April 20, 2012 in News

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Microsoft Shakes Up Its Board, Boosts Its Dividend 11%

September 17, 2014 in News, TechCrunch

microsoft sway Microsoft has announced two coming board departures, two board additions, and a boost to its dividend. Leaving the board are Dave Marquardt and Dina Dublon. Marquardt is best known for his work in venture capital, and Dublon for her work at JPMorgan Chase. Taking their places are the appointed Teri List-Stoll from Kraft and Charles Scharf of Visa. Read More

Cozy Makes Its Rental Management Service Free

September 17, 2014 in News, TechCrunch

Cozy rental software Cozy, a Google Ventures-backed service that make the rental process easier for landlords and tenants, has made its current feature set available to all clients for free. In a blog post, Cozy CEO Gino Zahnd says that making these features free will bring in a wider audience for products set for launch in Q4 2014. Read More

Apple’s iPhone 6 And 6 Plus Cases Offer Comfort And Light Protection With Few Concessions

September 17, 2014 in News, TechCrunch

iPhone 6 and 6 Plus Cases Apple launched both its new iPhone 6 and iPhone 6 Plus today, and along with the new smartphones it also debuted new cases for each. The follow the simple precedent Apple set out when it created the iPhone 5s leather cases: simple, solid color designs that are thin and have no moving parts, yet offer a degree of additional protection to the fit and finish of your devices. The new cases for… Read More

SwiftKey’s Predictive Keyboard App Is A Free Download On iOS

September 17, 2014 in News, TechCrunch

press-F-5s Rejoice, long-time iOS users, for you can finally throw off the shackles of the native Apple keyboard — cursing its erratic autocorrect habits for (hopefully) the last time — as you download a third party keyboard adventure of your choice, including Android veteran SwiftKey, which is releasing its first system-wide keyboard software app on iOS as a free download. Read More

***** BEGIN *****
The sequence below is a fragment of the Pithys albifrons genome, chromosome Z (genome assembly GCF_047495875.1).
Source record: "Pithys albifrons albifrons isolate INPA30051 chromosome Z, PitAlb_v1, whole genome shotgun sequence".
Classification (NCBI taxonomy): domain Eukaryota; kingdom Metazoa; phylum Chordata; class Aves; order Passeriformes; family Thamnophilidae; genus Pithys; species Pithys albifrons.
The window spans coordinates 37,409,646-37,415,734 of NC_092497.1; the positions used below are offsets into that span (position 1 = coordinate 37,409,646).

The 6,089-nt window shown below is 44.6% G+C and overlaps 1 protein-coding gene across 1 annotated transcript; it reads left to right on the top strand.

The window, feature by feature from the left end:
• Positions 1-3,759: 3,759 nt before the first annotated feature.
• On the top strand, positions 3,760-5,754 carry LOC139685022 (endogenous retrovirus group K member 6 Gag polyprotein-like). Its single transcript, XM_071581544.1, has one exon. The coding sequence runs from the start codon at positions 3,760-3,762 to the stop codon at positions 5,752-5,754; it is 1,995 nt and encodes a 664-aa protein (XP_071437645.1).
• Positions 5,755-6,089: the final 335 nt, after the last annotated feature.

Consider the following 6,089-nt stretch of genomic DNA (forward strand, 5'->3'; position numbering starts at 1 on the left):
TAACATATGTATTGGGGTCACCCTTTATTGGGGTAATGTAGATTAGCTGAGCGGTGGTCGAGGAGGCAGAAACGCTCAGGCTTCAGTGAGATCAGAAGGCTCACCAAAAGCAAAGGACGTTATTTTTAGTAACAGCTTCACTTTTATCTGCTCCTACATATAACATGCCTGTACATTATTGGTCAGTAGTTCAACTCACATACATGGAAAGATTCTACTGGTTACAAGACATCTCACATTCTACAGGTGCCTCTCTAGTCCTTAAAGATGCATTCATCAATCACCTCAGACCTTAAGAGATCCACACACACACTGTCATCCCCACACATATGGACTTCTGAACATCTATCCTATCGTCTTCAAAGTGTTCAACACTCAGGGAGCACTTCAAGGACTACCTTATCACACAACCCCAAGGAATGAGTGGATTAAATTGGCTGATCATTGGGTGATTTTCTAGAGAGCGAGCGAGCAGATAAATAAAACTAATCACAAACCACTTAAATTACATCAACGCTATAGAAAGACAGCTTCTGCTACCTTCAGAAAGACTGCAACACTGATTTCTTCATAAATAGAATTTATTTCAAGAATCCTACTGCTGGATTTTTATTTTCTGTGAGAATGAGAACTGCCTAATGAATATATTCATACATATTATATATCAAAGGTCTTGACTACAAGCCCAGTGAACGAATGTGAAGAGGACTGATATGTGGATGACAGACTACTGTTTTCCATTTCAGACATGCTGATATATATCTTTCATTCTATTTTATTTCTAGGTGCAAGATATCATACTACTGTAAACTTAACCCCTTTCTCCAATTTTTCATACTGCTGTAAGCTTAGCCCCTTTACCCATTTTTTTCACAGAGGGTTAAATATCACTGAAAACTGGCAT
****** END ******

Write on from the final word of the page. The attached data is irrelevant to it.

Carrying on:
iPhone 6 Plus Review: The First Truly Well-Designed Big Smartphone

September 17, 2014 in News, TechCrunch

iphone-6-plus-front-hand Apple is launching not one, but two premium smartphones today, and the iPhone 6 Plus is the one many probably were skeptical even existed just a few short months ago. With a screen size measuring 5.5-inches across the diagonal, it’s well into the territory labeled “phablet” on the ancient sea charts of mariners who’ve braved the Android waters. However, Apple’s… Read More

iOS 8 Review: Refinements And Relaxed Limitations Add Up For A Better Experience

September 17, 2014 in News, TechCrunch

iphone-6-display Apple’s iOS 8 is arriving tomorrow, and while it isn’t as overtly dramatic a change as iOS 7 was last year, it’s still a big update with lots of new features and tweaks. Using it on the new iPhone 6 hardware revealed lots to love in the new mobile OS from Apple, some easing of restrictions that could lead to big advantages for third-party apps, and a lot of potential to… Read More

iPhone 6 Review: Meet The New Best Smartphone

September 17, 2014 in News, TechCrunch

iphone-6-front-hand Apple has two new iPhones debuting today, including the iPhone 6. The iPhone 6 is the heir apparent to the flagship line of Apple smartphones, as it comes in at the same price point as the iPhone 5s, but Apple has done something new this year by introducing a premium priced iPhone 6 Plus. The iPhone 6 is still plenty premium, however, and its 4.7-inch screen is likely going to be a better fit… Read More